NCoda 2 usage

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Here's the help that you get when you run `ncoda -h':

$ ncoda -h
NCoda/SVN  (C) 2005-2008  David Watzke
 usage: ncoda [options] -f output_format [input file(s)]
  e.g.: ncoda -C encode_ogg="-q5" -sf ogg -D "output dir" ./*.wav
 input: aac, flac, mp3, mp4, mpc, ogg, wma, wav
output: aac, flac, mp3, mp4, mpc, ogg, wav
* re-encoding (converting) is not implemented yet (decoding/encoding only)
  -c x    load the configuration file "x"
          (default is ~/.config/ncoda/ncoda.conf)
  -C x=y  override a config file variable, e.g. assign x value "y"
          (this option can be passed multiple times)
  -d      set the output directory to the one containing the input file
          (default is the current working directory)
  -D x    set the output directory to "x"
  -f x    set the output format to "x"
  -F      enable overwriting
  -h      show this help message and exit
  -N      do not output color
  -Q      check dependencies and exit
  -s      continue on failure (skip to the next file)
  -T      disable tags (for re-encoding only)
  -v      print "NCoda/SVN" and exit
  -Z	  create a fresh config file and exit
          (this option can be combined with -c)

I think it's pretty clear what every single option does, but who would read the help, right? So I'm gonna go ahead and show you some usage examples.

If you want to simply decode all the .ogg files in the current working directory (to .wav), this is what you need to run:

$ ncoda -f wav ./*.ogg

Encoding is pretty much the same, but there's a higher chance that you might want to change some of the encoding options. That's no problem. You can set the global options for every encoder and decoder in the configuration file (default is ~/.config/ncoda/ncoda.conf and can be overriden with the option -c) or you can specify temporary options on the command line using the option -C, like this:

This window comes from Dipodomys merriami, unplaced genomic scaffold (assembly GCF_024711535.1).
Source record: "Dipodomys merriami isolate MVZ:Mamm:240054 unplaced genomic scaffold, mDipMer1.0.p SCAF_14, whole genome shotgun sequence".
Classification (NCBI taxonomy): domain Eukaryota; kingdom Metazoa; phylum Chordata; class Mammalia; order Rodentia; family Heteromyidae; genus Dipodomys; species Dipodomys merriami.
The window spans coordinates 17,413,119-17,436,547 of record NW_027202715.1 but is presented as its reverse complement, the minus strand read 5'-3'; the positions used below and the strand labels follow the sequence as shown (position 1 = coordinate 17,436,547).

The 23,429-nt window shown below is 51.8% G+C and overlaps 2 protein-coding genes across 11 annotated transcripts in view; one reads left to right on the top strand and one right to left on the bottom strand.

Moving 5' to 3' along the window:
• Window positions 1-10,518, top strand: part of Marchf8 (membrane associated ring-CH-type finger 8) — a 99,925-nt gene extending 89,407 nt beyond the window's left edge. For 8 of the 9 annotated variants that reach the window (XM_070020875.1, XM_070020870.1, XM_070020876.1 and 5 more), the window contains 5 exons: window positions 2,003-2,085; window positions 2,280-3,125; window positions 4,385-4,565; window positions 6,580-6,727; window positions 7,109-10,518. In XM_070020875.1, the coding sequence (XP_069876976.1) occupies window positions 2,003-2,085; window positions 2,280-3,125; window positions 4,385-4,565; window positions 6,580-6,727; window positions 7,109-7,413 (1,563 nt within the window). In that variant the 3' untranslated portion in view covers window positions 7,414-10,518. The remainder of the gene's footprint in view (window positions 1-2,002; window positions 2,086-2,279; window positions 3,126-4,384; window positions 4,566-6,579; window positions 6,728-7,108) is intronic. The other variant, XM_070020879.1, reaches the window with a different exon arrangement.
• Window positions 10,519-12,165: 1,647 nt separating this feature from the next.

$ ncoda -f ogg -C encode_ogg="-q6 --downmix" ./*.wav

If an error occurs (e.g. the input file has insufficient permissions), ncoda will exit by default. You can change this behavior and make ncoda skip the problematic file by passing the option -s.

If you want to just create a fresh config file, run

$ ncoda -Z
and edit it (~/.config/ncoda/ncoda.conf). You can also pass the option -c along with -Z, if you want to create the config file in some non-default location
$ ncoda -Z -c ~/.config/ncoda/hq.conf
but in order to use it, you will have to specify it on the command line every time:
$ ncoda -c ~/.config/ncoda/hq.conf -f mp3 ./*.wav

OK, enough about the config file. You can disable the use of the colors by passing the option -N. By default, ncoda saves the output files to the current working directory, but that you can easily change with option -D, which allows you to specify a path or with option -d, which makes ncoda output each file into the same directory that contains the input one.

When ncoda is about to overwrite a file while converting, it exits with an error. This can be altered with the option -F, which enables overwriting.

By default, ncoda checks only for dependencies that will be used within the current run. To check all of them and exit, run:

$ ncoda -Q
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